How not to get a cold

Keeping warm really can help you stay well, doctors say. And that's not the only surprising fact about beating winter bugs. Jeremy Laurance reports
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Indy Lifestyle Online


There is a simple measure we can all take to avoid colds this winter. Buy a scarf.

Professor Ron Eccles, director of the Common Cold Centre in Cardiff, says: "As soon as the weather turns cold, I keep my nose warm. The nose dries out in low temperatures or in dry air conditioning, and respiratory viruses become trapped and start to reproduce. We should all wind scarves around our necks and over our noses."

This may be why we get more colds in the winter. For centuries, folklore has suggested a link between illness and the seasons. "Don't go and catch a chill," our grandmothers told us - and now science has proved a link between colds and the cold. When volunteers were chilled by sitting with their feet in bowls of icy water for 20 minutes, almost one in three (29 per cent) developed symptoms of a cold within five days. Among a second group who sat with their feet in empty bowls, less than one in 10 (9 per cent) fell ill.

The study by Professor Eccles and colleagues, published in the medical journal Family Practice this week, demonstrates the link between seasonality, the effects of chilling and infection.


The reason for the upsurge of illness each winter is that cold viruses are much more prevalent than we realise. For every person with a cold, there are two or three who have sub-clinical infections - that is, they have the virus in the back of their noses but they do not develop symptoms, and may never do so. The body's normal immune response keeps them in check.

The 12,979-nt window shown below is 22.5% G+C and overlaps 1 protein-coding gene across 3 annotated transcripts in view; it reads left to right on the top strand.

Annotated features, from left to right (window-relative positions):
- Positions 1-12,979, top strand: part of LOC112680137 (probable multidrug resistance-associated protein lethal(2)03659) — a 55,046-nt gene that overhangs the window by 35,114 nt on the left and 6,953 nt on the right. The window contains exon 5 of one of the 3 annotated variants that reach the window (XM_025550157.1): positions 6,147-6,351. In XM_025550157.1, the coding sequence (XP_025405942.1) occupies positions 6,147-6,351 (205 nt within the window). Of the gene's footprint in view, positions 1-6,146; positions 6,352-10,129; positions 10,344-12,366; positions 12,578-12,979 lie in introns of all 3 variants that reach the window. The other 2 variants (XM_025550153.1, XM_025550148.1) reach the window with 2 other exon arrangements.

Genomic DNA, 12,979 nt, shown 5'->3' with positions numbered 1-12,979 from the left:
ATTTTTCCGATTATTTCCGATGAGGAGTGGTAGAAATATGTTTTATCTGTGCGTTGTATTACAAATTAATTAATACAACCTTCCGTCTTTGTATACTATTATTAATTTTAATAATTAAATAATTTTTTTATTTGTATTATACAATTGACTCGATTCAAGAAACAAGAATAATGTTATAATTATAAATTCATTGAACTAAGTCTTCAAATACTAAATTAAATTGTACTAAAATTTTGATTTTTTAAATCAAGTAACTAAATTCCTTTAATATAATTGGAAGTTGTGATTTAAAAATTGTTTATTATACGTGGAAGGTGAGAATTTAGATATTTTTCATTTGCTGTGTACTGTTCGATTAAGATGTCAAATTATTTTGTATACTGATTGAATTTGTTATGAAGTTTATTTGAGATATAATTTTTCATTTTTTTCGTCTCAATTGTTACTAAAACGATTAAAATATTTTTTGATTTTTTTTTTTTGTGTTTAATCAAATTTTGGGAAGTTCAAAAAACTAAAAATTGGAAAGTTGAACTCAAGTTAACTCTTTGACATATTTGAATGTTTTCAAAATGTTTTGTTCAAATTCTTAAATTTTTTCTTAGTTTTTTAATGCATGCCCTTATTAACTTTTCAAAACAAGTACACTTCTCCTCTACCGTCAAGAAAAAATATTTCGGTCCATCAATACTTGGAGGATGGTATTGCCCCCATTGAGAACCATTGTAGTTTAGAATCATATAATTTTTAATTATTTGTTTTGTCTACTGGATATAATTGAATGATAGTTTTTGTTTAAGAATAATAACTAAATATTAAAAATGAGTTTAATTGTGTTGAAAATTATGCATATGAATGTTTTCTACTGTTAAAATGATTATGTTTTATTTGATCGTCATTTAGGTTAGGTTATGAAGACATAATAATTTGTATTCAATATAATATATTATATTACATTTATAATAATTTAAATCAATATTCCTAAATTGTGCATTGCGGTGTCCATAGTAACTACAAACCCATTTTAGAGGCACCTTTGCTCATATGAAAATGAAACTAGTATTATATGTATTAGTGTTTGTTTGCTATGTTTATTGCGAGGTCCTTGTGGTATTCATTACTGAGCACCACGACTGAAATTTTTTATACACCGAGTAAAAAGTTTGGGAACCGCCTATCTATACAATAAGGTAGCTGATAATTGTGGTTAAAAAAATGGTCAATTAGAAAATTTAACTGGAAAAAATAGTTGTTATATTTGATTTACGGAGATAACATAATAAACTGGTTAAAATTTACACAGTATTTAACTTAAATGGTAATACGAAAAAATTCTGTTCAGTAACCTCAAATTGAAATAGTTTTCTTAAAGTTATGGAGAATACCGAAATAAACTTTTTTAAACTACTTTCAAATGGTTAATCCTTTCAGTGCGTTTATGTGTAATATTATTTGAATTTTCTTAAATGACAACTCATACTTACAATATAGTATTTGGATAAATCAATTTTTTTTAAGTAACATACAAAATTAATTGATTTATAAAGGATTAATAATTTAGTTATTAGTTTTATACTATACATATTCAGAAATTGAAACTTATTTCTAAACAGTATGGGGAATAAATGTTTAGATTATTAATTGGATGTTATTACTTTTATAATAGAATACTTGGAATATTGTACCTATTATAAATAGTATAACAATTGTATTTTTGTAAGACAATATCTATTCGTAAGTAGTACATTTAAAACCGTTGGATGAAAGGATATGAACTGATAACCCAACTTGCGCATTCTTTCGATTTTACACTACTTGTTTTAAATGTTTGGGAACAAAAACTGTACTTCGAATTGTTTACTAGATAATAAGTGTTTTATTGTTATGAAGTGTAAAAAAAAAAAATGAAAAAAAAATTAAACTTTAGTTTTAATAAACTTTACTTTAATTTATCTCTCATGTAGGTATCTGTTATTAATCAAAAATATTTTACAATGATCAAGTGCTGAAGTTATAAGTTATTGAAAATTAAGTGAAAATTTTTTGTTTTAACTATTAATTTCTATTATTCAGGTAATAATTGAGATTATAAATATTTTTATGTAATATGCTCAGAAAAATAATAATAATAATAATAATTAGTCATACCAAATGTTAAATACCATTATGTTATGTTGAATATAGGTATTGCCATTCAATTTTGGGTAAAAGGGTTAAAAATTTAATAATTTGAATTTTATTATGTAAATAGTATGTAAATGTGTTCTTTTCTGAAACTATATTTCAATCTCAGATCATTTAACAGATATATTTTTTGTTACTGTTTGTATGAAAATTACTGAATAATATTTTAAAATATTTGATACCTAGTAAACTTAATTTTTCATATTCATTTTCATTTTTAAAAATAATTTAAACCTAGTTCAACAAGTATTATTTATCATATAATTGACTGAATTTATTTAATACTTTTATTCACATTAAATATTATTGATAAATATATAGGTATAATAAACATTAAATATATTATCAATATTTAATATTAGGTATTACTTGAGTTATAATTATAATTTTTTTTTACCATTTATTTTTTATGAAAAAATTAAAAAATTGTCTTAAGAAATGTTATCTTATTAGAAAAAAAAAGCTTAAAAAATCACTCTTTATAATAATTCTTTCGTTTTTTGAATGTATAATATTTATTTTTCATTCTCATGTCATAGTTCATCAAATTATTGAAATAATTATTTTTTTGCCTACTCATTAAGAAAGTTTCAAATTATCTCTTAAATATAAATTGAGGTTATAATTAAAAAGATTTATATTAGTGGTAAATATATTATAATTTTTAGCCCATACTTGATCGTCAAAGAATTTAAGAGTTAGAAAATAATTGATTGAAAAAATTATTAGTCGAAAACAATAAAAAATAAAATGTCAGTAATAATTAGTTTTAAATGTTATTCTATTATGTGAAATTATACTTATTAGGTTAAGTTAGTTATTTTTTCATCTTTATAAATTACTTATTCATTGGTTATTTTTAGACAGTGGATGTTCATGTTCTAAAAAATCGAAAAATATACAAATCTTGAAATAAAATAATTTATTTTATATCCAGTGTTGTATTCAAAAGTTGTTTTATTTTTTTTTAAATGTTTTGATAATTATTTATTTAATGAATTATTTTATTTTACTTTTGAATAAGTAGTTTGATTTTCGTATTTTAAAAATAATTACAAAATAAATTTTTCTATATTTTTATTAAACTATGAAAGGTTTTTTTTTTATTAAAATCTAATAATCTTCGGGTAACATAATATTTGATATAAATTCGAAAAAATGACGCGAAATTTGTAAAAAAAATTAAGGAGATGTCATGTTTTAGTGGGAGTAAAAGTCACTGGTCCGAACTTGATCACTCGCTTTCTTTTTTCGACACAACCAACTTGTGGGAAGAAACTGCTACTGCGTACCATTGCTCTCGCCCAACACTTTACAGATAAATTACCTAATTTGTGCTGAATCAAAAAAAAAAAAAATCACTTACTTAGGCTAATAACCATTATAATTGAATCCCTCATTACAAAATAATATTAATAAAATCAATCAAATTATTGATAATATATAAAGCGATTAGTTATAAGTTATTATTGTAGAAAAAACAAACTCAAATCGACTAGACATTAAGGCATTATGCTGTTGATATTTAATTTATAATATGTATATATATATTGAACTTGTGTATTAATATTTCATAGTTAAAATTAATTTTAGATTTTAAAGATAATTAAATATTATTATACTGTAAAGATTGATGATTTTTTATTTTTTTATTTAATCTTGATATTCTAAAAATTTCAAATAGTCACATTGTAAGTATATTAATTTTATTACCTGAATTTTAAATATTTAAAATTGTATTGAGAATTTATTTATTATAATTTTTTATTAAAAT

During the summer, this works well and relatively few people who harbour cold viruses develop full-blown colds. But in winter the cold weather outdoors causes the blood vessels in the lining of the nose to constrict, a reflex mechanism to save heat. This reduces the blood supply to the nasal lining where viruses can gain a foothold and become established.

"The effect of the cold is that it reduces the flow of white blood cells, the body's immune response, cutting off the troops to fight the infection. The cold also slows the flow of mucus in the nose which is needed to trap the virus so you swallow it and destroy it in the stomach," Professor Eccles says.

So wrapping up well when you go out in winter is not just for softies. It is an effective way of warding off nasty bugs.


A similar principle is employed by the latest anti-cold treatment to come on the market. Called Vick's First Defence, it is a nasal spray that makes no claim to cure colds but does claim to prevent them. It says it can reduce the chance of a full-blown cold by up to 50 per cent if taken at the first sign of symptoms, and can cut the severity of those symptoms by 40 per cent. So can you have half a cold? It appears you can. The treatment, which is not a drug, works by trapping the virus in a viscous gel, disarming it and helping the body to flush it out.

There are at least 100 cold viruses, and attempts to develop a single drug effective against all of them have failed, despite efforts made over the last half-century.

The new treatment targets the virus using physical rather than pharmacological means, by preventing it from penetrating the back of the nose. Trials on 400 volunteers have shown that if taken within two days of the appearance of symptoms, enough of the virus is prevented from entering the body to reduce the severity and length of the infection - to leave, in effect, half a cold.